Calgary Pride is coming up fast, and this year’s grand marshal is none other than Rae Spoon, one of Canada’s best songwriters, and a multi-talented voice for the trans and non-binary communities.
To find out more about their role at Pride and their relationship with Calgary, we called them at their home in Victoria in this edited and condensed interview.
Xtra: You were in your studio in Victoria this weekend — care to divulge what you were working on?
Yeah, Alex [Alexandre Decoupigny] and I were working on some new tracks. I just released three new songs and two different versions from Armour last week as a surprise EP, Jump With Your Eyes Closed. I probably won’t put another EP out for a while, so it’s nice to be able to put out these shorter albums.
Is that why you set up Coax Records?
Well, my label was retiring and so I took a lot of the contacts and things to set up Coax. It’s nice to be able to use my contacts and experience as an indie musician to help others who don’t typically get given opportunities at other labels.
There’s a song on Jump, and on Armour, called “Try Again at Everything,” and Armour — your eighth solo album — has been described as being about your view of the future. Do you feel like once you’re in your 30s it’s easier to look forward and leave the past behind, to jettison some stuff?
My first book, and My Prairie Home, and the documentary dealt with a lot of that, and so, yeah, I suppose I jettisoned some things doing those. Artists can do that: confront things. Other people might not ever confront those things, so I guess I’m lucky in that way.
So you’re moving forward and feeling upbeat?
Well, I think maybe people don’t want to hear depressing stuff all the time. I know I don’t. I mean, I do listen to some of that kind of music [Rae laughs], but I also want to show that being trans isn’t awful. Obviously, there is a lot of awful stuff that happens, but . . . life’s good, with my spouse, and the album. My life is really nice now. A lot better than my childhood!
Did you ever sneak out and go to Calgary Pride as a teenager?
It wasn’t safe for me to go to Pride then. I was living with my mom, and I couldn’t be seen on TV. Then, I moved to Vancouver and that changed, and I was in Montreal for six years, and now Victoria for a year, and I was up in the Yukon, and I just got back from Arts Wells. [they laugh] I’ve been all over Canada.
Do you think there are more queer-friendly venues in Calgary now than when you lived there?
Oh, for sure. Things have changed a lot in the last ten years. There are just more people. It feels like the number of people has doubled. And Calgary is in a bit of a recession right now, but Calgary in a recession is kind of like how other cities are normally.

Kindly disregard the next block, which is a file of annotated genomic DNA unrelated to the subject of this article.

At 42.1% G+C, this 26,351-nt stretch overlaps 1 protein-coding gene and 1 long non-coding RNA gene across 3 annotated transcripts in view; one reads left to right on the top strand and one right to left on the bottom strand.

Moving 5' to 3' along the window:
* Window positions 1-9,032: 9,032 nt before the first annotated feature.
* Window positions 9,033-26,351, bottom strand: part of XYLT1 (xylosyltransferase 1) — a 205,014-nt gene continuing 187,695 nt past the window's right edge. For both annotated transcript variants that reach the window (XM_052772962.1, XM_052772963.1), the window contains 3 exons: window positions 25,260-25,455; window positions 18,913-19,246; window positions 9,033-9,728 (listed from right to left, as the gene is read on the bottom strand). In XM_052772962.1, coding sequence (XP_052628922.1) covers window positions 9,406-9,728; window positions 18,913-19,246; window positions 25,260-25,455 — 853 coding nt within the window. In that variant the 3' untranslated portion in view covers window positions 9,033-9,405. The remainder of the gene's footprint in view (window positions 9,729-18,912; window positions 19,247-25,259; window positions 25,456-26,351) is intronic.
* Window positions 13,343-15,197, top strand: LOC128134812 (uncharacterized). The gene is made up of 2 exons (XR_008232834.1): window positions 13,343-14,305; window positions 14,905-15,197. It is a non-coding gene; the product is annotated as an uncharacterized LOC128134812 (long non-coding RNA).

Do you think Calgary misses out by not having a queer/gay village, like in Toronto or Vancouver?
Well, some people don’t feel safe in the village anyway. I think there’s a great queer scene in Calgary now, a lot of LGBTQ people are also in other communities though. A lot of us moved away, and I feel like you need to have older LGBTQ people too.
You’re grand marshal for Calgary Pride this year. Other than, presumably, donning a Stetson and chaps, what else does a grand marshal do in Cowtown?
Well, they approached me and — it’s the Year of Music in Calgary — so they wanted a musician and they’re also looking at trans issues, so they thought of me! I’ll be performing at Festival Hall, and I’ll be giving a three-minute speech at the end of the parade, but other than that, I’m not really sure what’s happening. I was talking to my friend Vivek [Shraya], who was grand marshal for Toronto Pride this year, and she was saying that she was further back in the parade and couldn’t see much of what was going on.
So, like the brief stoppage by Black Lives Matter Toronto? As grand marshal do you get to influence Pride politics at all?
Ha! No, I don’t think I have any sway there. I mean, I have my politics and they aren’t necessarily reflective of Pride’s. I definitely think that there’s no place in the parade for uniformed police, and that should be a country-wide thing. The work being done by Black Lives Matter is so important.
So, will you be on a float at the front of Calgary Pride parade?
They gave me the option of being in a vehicle or walking with a community group. I chose to walk with the youth from Camp fYrefly [Canada’s only national leadership retreat for lesbian, gay, bisexual, trans-identified, two-spirited, intersexed, queer, questioning and allied youth]. I’ve worked with them for a while now, and they do amazing things. I ran workshops there a couple of years ago.
Working with younger LGBT people is clearly something close to your heart.
The youth are so important. They’re the future of Calgary.